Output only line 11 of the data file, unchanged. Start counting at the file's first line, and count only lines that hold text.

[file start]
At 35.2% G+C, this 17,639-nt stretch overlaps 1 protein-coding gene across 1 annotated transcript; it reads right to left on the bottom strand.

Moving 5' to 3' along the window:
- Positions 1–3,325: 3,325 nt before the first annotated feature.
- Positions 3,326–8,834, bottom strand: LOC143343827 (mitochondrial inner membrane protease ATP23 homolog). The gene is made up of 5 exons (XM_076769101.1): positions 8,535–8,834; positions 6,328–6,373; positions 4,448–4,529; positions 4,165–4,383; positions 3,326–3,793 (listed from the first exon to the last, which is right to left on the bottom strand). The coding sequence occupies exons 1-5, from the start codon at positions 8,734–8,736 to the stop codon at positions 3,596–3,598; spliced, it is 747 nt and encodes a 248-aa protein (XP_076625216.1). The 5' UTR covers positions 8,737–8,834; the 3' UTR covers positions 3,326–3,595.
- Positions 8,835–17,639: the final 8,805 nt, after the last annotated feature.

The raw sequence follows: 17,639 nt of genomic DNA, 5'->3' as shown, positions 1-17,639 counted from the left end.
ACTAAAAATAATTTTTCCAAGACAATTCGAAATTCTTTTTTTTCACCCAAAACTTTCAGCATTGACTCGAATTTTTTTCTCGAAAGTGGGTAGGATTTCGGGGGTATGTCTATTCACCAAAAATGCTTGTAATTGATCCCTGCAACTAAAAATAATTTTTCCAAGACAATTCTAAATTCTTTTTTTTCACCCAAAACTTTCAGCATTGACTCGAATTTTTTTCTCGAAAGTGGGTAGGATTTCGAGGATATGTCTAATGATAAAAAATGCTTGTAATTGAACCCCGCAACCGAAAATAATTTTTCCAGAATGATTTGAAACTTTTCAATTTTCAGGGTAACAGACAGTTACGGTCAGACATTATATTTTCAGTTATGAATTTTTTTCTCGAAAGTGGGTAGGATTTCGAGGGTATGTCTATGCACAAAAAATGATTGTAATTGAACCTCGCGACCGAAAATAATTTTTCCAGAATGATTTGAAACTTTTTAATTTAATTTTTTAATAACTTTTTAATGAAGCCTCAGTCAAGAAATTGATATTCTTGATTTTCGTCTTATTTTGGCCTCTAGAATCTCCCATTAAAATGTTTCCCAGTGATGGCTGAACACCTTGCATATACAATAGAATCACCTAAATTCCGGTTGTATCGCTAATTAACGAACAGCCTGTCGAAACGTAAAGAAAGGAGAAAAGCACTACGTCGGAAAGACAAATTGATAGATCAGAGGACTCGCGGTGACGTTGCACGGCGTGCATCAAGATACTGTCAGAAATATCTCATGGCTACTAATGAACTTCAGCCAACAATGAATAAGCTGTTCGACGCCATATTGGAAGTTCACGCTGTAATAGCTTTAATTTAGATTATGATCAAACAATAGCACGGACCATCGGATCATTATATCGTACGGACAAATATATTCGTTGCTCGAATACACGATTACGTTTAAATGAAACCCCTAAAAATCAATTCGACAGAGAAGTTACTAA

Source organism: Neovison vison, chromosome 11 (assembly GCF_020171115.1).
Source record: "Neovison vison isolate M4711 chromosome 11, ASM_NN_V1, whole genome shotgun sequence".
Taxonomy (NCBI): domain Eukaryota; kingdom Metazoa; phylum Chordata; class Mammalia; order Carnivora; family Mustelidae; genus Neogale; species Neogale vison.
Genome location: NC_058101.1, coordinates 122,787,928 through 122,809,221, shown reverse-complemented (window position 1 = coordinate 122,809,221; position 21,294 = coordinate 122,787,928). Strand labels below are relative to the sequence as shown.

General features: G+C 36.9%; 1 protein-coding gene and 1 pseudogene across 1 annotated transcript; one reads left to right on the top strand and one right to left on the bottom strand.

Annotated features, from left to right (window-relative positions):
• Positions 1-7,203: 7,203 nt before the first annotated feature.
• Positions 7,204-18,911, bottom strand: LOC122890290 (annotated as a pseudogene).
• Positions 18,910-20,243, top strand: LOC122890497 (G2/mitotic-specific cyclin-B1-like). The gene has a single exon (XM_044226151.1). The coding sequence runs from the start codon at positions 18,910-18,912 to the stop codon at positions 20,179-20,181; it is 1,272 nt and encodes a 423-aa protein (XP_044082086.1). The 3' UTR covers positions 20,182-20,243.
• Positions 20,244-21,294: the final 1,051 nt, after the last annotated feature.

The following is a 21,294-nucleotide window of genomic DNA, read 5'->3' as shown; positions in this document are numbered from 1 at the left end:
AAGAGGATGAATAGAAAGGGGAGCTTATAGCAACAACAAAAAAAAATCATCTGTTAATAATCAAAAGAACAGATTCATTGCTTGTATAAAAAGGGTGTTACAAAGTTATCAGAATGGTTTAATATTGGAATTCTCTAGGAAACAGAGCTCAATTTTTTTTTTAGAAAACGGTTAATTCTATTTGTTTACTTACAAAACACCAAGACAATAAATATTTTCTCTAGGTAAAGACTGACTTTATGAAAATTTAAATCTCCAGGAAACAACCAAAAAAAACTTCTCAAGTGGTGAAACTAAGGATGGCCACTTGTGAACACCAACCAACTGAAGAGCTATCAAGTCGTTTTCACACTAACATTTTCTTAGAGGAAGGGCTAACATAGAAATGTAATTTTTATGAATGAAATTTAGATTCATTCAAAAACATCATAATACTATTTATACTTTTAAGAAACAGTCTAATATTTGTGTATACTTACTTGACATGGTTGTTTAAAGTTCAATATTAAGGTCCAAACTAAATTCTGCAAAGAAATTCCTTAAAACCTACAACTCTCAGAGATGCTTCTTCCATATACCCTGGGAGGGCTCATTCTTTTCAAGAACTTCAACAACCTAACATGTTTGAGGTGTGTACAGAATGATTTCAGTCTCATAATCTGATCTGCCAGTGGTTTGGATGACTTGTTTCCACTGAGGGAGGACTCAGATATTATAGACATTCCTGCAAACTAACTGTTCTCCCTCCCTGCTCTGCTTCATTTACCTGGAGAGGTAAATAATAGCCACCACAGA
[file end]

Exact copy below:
Genome location: NC_058101.1, coordinates 122,787,928 through 122,809,221, shown reverse-complemented (window position 1 = coordinate 122,809,221; position 21,294 = coordinate 122,787,928). Strand labels below are relative to the sequence as shown.